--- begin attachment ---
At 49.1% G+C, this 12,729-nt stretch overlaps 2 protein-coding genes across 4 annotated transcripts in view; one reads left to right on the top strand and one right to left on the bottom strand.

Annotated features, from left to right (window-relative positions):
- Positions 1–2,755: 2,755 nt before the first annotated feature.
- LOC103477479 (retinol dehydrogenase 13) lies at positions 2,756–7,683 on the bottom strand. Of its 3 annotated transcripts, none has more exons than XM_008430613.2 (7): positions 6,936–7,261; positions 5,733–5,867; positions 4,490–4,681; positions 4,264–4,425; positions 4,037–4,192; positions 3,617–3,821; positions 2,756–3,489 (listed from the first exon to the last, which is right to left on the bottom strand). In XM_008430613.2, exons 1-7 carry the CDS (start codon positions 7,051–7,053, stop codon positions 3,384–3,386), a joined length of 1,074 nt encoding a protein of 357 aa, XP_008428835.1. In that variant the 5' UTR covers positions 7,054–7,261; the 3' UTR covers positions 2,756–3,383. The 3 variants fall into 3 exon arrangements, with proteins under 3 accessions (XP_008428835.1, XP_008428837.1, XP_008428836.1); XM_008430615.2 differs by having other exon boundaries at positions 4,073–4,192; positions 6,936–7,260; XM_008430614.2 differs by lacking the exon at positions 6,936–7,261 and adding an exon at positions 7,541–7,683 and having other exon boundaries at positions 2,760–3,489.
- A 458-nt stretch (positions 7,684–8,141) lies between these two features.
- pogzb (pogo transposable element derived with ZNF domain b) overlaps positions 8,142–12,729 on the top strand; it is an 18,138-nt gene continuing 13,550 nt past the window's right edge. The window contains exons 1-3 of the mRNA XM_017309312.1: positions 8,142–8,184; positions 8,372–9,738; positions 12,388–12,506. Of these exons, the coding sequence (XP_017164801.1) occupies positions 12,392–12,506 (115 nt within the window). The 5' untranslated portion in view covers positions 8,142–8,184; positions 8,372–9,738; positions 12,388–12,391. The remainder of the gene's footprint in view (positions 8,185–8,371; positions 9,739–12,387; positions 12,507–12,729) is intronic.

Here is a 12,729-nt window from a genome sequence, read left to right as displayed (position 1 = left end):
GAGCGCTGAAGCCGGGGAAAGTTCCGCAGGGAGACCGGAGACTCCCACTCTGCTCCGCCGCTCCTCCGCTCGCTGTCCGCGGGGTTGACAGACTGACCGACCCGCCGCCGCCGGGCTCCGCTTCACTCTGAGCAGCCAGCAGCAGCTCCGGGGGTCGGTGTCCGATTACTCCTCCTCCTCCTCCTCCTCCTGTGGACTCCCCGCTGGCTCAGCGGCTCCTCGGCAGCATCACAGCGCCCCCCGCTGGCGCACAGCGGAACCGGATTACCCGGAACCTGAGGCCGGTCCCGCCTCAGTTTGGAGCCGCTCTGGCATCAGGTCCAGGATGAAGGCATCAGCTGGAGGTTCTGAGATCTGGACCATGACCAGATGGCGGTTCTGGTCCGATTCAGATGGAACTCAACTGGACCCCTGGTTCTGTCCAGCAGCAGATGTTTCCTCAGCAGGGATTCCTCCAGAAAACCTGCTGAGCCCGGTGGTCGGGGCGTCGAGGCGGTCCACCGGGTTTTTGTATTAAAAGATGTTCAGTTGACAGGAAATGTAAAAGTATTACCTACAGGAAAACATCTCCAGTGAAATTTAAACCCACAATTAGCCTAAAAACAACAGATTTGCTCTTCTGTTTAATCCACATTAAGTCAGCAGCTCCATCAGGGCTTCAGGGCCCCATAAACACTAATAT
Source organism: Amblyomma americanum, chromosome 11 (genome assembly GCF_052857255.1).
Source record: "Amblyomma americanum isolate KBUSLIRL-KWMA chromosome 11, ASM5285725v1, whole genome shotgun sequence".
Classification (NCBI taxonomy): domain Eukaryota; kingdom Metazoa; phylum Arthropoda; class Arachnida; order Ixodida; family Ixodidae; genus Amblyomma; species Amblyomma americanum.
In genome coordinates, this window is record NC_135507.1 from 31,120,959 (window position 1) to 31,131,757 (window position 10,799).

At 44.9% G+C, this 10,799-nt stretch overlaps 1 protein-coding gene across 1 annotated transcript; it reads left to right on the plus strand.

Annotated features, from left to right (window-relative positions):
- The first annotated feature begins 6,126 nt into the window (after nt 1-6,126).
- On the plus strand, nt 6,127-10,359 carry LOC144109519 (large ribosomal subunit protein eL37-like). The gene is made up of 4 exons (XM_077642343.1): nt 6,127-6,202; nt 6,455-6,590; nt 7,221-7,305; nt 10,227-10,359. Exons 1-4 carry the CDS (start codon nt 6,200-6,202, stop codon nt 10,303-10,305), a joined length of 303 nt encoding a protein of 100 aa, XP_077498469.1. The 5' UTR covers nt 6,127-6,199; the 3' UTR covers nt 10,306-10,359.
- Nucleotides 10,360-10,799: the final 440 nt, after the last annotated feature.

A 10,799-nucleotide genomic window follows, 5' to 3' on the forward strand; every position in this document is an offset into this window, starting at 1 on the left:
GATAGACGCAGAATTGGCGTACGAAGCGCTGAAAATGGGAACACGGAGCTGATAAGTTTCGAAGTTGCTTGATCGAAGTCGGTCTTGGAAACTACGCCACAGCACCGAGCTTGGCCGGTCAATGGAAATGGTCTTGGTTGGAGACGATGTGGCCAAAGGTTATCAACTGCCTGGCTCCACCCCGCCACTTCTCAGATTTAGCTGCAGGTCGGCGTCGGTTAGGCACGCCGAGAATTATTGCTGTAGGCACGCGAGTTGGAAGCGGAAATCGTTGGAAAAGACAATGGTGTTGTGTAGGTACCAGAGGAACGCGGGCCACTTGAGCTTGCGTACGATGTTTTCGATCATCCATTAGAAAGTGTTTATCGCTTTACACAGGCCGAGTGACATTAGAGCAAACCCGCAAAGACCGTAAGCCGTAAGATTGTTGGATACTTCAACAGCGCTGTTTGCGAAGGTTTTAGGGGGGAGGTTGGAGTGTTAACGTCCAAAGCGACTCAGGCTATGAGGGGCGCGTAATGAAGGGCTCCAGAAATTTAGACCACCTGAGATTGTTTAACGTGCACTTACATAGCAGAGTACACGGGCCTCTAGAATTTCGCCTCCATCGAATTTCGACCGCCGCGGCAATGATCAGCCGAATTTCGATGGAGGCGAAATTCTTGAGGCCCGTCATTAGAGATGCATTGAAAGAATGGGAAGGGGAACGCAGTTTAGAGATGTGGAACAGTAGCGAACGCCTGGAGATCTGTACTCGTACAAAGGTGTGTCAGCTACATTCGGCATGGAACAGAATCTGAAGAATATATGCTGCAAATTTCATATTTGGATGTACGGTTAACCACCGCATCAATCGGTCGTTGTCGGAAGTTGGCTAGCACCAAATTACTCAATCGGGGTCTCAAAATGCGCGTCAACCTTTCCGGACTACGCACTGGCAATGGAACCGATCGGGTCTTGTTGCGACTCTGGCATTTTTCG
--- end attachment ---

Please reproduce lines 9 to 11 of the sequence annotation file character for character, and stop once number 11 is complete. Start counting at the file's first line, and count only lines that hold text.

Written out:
Source organism: Amblyomma americanum, chromosome 11 (genome assembly GCF_052857255.1).
Source record: "Amblyomma americanum isolate KBUSLIRL-KWMA chromosome 11, ASM5285725v1, whole genome shotgun sequence".
Classification (NCBI taxonomy): domain Eukaryota; kingdom Metazoa; phylum Arthropoda; class Arachnida; order Ixodida; family Ixodidae; genus Amblyomma; species Amblyomma americanum.